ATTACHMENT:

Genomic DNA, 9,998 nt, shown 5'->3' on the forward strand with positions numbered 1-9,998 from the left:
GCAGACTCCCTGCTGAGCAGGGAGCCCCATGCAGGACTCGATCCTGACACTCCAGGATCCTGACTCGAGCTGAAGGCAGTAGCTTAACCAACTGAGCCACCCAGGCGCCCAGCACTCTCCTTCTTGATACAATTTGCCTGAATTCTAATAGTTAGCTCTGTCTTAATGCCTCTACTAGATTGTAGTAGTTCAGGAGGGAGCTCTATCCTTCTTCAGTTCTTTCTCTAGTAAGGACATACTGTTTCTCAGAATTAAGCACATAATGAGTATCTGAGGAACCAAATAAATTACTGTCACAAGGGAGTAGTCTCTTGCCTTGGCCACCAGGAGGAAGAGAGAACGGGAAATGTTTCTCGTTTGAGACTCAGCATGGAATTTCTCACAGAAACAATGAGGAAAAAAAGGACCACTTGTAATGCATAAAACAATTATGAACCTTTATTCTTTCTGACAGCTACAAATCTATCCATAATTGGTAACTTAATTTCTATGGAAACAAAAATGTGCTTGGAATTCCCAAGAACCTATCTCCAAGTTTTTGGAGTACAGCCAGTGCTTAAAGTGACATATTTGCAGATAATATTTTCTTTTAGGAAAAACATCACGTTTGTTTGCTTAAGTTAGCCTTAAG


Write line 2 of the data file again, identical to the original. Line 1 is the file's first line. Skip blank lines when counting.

GCAGACTCCCTGCTGAGCAGGGAGCCCCATGCAGGACTCGATCCTGACACTCCAGGATCCTGACTCGAGCTGAAGGCAGTAGCTTAACCAACTGAGCCACCCAGGCGCCCAGCACTCTCCTTCTTGATACAATTTGCCTGAATTCTAATAGTTAGCTCTGTCTTAATGCCTCTACTAGATTGTAGTAGTTCAGGAGGGAGCTCTATCCTTCTTCAGTTCTTTCTCTAGTAAGGACATACTGTTTCTCAGAATTAAGCACATAATGAGTATCTGAGGAACCAAATAAATTACTGTCACAAGGGAGTAGTCTCTTGCCTTGGCCACCAGGAGGAAGAGAGAACGGGAAATGTTTCTCGTTTGAGACTCAGCATGGAATTTCTCACAGAAACAATGAGGAAAAAAAGGACCACTTGTAATGCATAAAACAATTATGAACCTTTATTCTTTCTGACAGCTACAAATCTATCCATAATTGGTAACTTAATTTCTATGGAAACAAAAATGTGCTTGGAATTCCCAAGAACCTATCTCCAAGTTTTTGGAGTACAGCCAGTGCTTAAAGTGACATATTTGCAGATAATATTTTCTTTTAGGAAAAACATCACGTTTGTTTGCTTAAGTTAGCCTTAAG